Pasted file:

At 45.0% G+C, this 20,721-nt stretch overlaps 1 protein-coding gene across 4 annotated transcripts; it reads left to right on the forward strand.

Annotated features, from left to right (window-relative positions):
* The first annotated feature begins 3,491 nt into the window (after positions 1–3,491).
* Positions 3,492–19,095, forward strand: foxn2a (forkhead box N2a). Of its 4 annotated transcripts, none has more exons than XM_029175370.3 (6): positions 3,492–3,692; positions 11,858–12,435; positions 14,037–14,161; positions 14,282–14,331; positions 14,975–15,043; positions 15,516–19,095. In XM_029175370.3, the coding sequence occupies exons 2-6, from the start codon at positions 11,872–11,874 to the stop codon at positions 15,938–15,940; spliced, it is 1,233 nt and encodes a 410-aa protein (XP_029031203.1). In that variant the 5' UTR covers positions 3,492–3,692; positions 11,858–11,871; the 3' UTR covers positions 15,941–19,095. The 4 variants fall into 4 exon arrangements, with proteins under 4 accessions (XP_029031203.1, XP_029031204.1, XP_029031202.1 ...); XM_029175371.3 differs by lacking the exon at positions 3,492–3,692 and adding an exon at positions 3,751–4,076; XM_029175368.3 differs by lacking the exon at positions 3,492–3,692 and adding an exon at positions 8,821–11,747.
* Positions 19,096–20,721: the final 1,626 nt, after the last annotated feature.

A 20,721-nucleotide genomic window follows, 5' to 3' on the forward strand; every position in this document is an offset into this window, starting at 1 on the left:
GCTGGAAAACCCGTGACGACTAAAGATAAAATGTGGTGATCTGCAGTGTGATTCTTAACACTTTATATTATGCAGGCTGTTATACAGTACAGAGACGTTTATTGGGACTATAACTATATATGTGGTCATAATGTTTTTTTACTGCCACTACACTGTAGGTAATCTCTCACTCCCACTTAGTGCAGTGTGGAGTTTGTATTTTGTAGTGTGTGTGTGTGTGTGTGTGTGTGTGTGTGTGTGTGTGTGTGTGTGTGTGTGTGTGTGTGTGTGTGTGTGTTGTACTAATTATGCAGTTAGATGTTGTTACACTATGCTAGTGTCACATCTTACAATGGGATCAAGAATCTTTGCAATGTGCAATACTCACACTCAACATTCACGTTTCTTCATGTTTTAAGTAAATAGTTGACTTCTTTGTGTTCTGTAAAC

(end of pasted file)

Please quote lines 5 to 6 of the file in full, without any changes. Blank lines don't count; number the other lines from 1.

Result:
* Positions 19,096–20,721: the final 1,626 nt, after the last annotated feature.

A 20,721-nucleotide genomic window follows, 5' to 3' on the forward strand; every position in this document is an offset into this window, starting at 1 on the left: